Wisconsin workers’ compensation pays valuable benefits to workers with occupational injuries and illnesses. These benefits can include weekly payments to offset wage loss, payments for medical treatment, and other compensation. However, benefit payments vary, depending on the nature of your claim. Learn how Wisconsin calculates workers’ comp benefits below.
In Wisconsin, the following types of benefits are available through workers’ comp:
Wisconsin sets a maximum weekly workers’ compensation benefit each year ($961 in 2017). To receive these benefits, you must make a timely claim for benefits. To learn more, read our article about how to file a Wisconsin workers’ comp claim.
Temporary disability benefits are paid while you are recovering from your injuries. In Wisconsin, you may be eligible for either temporary total disability (TTD) or temporary partial disability (TPD). These benefits are not paid for your first three days off work, unless your disability lasts more than seven days.
If you’re unable to perform any type of work, you will be eligible for temporary total disability (TTD) benefits. These benefits are two-thirds of your average weekly wage, up to the state’s maximum benefit ($961 in 2017). TTD benefits are paid until you either return to work or reach maximum medical improvement (MMI). MMI occurs when your doctor determines that your condition will no longer improve with treatment.
If you can return to work, but you aren’t able to earn as much, Wisconsin workers’ comp pays a partial benefit. Your temporary partial disability (TPD) benefit is two-thirds of the difference between your pre-injury and post-injury wages. For example, if you used to earn $600 in weekly wages, but you now can only earn $300, you would get $200 in TPD benefits ($600 - $300 = $300; .6666 x $300 = $200.)
Once your doctor determines you are at MMI, you will be evaluated for a permanent disability. You are entitled to permanent total disability (PTD) benefits if your injury or occupational illness prevents you from performing any type of work. Certain injuries, including the loss of both eyes, arms, or legs, are presumed to be totally and permanently disabling. Other serious injuries may also qualify. PTD benefits are paid at the same rate as TTD and last as long as you are totally disabled (potentially for life).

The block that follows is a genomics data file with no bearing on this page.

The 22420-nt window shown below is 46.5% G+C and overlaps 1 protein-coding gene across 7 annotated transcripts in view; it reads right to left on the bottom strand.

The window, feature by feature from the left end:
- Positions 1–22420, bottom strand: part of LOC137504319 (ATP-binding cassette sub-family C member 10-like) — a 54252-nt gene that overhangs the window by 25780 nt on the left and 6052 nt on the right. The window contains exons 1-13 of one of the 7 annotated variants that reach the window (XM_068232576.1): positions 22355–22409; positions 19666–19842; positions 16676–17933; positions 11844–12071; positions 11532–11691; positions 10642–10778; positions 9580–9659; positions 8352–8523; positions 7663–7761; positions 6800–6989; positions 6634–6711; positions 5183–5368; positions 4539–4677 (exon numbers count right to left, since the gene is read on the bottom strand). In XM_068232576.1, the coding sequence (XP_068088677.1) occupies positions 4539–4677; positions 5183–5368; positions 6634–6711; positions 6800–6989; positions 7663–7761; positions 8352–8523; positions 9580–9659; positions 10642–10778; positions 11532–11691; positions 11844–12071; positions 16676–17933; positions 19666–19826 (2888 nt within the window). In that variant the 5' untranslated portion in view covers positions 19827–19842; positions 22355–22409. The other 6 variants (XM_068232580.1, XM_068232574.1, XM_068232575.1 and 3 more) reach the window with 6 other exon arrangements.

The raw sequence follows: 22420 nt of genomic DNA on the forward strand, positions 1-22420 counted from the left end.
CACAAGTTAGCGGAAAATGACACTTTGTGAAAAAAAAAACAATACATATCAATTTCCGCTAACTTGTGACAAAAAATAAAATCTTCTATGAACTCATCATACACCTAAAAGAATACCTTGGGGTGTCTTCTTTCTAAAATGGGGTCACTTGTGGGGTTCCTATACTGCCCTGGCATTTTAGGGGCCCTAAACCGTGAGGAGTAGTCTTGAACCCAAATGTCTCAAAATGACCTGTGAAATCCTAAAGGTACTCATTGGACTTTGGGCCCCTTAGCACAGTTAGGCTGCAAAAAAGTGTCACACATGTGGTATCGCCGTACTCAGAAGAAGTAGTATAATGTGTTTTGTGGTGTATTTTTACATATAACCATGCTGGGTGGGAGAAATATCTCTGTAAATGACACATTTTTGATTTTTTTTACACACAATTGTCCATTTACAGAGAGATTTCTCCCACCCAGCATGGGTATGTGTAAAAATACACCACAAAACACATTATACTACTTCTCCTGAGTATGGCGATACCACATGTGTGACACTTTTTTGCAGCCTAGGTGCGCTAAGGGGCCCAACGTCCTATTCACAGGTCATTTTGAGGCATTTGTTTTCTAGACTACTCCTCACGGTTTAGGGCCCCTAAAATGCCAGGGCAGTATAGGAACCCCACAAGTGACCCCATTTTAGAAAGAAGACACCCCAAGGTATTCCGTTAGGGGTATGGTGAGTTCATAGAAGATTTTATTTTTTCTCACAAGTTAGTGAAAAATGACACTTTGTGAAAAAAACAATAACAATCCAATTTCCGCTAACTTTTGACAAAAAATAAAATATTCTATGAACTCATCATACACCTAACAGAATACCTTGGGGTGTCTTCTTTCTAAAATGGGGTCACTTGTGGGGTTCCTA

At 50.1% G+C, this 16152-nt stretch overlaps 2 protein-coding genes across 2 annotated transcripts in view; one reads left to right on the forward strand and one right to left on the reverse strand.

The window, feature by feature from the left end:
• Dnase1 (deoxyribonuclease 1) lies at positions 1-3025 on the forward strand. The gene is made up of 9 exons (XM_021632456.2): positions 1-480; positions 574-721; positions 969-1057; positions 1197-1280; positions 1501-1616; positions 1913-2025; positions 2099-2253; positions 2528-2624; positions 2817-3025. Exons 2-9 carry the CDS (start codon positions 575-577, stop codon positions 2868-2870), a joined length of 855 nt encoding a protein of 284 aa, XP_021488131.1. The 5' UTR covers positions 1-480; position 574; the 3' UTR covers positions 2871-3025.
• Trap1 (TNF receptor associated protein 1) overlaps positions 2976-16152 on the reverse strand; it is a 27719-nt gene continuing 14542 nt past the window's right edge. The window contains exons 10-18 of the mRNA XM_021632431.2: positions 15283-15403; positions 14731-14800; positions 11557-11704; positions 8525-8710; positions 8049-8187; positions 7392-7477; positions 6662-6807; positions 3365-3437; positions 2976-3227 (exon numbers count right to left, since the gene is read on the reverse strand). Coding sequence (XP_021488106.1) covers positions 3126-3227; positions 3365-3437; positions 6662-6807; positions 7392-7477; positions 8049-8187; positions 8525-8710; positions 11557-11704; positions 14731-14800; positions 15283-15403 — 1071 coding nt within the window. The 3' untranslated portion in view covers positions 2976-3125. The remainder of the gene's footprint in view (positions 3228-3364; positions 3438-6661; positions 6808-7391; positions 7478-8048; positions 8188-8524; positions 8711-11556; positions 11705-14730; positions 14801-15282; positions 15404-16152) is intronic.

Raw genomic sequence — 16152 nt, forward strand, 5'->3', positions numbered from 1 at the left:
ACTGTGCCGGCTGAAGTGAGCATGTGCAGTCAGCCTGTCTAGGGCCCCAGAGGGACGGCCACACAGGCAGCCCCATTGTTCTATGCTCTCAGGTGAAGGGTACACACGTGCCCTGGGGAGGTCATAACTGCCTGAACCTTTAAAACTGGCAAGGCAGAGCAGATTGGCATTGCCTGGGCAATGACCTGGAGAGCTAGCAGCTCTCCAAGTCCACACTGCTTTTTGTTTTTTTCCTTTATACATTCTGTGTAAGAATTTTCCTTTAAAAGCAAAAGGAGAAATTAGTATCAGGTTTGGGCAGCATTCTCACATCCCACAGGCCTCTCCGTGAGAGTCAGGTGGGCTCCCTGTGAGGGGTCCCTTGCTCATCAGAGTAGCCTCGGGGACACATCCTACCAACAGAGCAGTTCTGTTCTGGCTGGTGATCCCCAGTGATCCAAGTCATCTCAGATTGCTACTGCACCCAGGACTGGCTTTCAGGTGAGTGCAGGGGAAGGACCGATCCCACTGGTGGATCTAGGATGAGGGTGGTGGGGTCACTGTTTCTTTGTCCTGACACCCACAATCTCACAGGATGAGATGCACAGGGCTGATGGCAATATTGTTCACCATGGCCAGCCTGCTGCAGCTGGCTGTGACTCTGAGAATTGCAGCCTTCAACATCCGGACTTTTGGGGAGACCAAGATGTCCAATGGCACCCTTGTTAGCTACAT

In Wisconsin, there are two types of permanent partial disability (PPD) benefits: scheduled loss and unscheduled loss. Unlike other workers’ compensation benefits, PPD benefits are not based on your average weekly wage. Instead, Wisconsin sets a weekly rate for both scheduled and unscheduled losses each year ($362 in 2017).
You are eligible for scheduled loss benefits if you’ve had an amputation of, or lost the functional use of, a body part listed in Wisconsin’s schedule. These benefits are available regardless of whether you’re able to work or suffer a reduction in wages. For amputation or a total loss of use of a listed body part, you will receive benefits for the period of time stated in the schedule. The schedule awards the following number of weeks for each listed body part:
The schedule also covers the loss of fingers, toes, and other body parts. (The Wisconsin Division of Workers’ Compensation publishes its entire schedule on its website.) If you suffer a partial loss of a listed body part, benefits are paid proportionately. For example, if you suffer a 50 percent loss of use of your hand, you will receive 200 weeks of benefits (400 x 0.5 = 200 weeks).
If your permanent disability is to a body part that is not listed on Wisconsin’s schedule (such as your lungs or back), you will be eligible for unscheduled benefits. Once you reach MMI, your doctor will assign you a permanent impairment rating, stated as a percentage of lost body function. For an unscheduled loss, you will receive this percentage of 1,000 weeks of benefits. For example, suppose a back injury resulted in a 15 percent loss of body function. You will receive 150 weeks of benefits (1,000 x 0.15 = 150 weeks).
If you’re unable to earn at least 85% of your pre-injury wages due to an unscheduled loss, you can receive a higher award. A vocational expert will review your case and assign a percentage of lost earning capacity. This higher percentage will then be used to calculate your benefits. If you have questions about unscheduled benefits and loss of earning capacity, contact a workers’ compensation lawyer.
If an injury or illness results in death, the worker’s dependents may receive death benefits. Death benefits can be up to four times the worker’s annual wages (subject to a maximum benefit). Additionally, the insurance company must pay up to $10,000 for the worker’s reasonable funeral and burial expenses.
Contact a lawyer immediately if the workers’ compensation insurance company disputes your claim or reduces your benefits due to perceived wage earning capacity. A workers’ compensation lawyer can evaluate your claim and ensure that you receive the maximum benefits allowed in your claim. To learn more, see our articles on finding and hiring a workers’ compensation lawyer.